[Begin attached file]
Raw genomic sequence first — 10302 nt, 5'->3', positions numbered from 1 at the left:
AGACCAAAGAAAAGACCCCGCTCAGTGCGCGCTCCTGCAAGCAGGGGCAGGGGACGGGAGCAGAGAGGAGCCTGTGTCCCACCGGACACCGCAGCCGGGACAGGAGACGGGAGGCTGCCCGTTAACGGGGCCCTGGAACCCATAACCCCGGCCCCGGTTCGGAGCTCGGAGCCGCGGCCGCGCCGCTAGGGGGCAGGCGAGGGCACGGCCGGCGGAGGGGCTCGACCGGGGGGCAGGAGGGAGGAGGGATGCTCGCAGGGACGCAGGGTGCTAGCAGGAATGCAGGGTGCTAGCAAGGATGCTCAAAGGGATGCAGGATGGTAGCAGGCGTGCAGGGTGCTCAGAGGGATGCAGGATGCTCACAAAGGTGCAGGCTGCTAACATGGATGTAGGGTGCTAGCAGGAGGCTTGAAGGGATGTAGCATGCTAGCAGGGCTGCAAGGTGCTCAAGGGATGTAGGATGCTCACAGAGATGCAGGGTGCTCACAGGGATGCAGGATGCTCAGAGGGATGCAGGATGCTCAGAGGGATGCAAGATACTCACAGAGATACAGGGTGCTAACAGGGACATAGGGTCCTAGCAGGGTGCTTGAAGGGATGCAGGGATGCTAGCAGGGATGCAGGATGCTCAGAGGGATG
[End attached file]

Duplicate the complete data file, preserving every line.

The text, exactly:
Raw genomic sequence first — 10302 nt, 5'->3', positions numbered from 1 at the left:
AGACCAAAGAAAAGACCCCGCTCAGTGCGCGCTCCTGCAAGCAGGGGCAGGGGACGGGAGCAGAGAGGAGCCTGTGTCCCACCGGACACCGCAGCCGGGACAGGAGACGGGAGGCTGCCCGTTAACGGGGCCCTGGAACCCATAACCCCGGCCCCGGTTCGGAGCTCGGAGCCGCGGCCGCGCCGCTAGGGGGCAGGCGAGGGCACGGCCGGCGGAGGGGCTCGACCGGGGGGCAGGAGGGAGGAGGGATGCTCGCAGGGACGCAGGGTGCTAGCAGGAATGCAGGGTGCTAGCAAGGATGCTCAAAGGGATGCAGGATGGTAGCAGGCGTGCAGGGTGCTCAGAGGGATGCAGGATGCTCACAAAGGTGCAGGCTGCTAACATGGATGTAGGGTGCTAGCAGGAGGCTTGAAGGGATGTAGCATGCTAGCAGGGCTGCAAGGTGCTCAAGGGATGTAGGATGCTCACAGAGATGCAGGGTGCTCACAGGGATGCAGGATGCTCAGAGGGATGCAGGATGCTCAGAGGGATGCAAGATACTCACAGAGATACAGGGTGCTAACAGGGACATAGGGTCCTAGCAGGGTGCTTGAAGGGATGCAGGGATGCTAGCAGGGATGCAGGATGCTCAGAGGGATG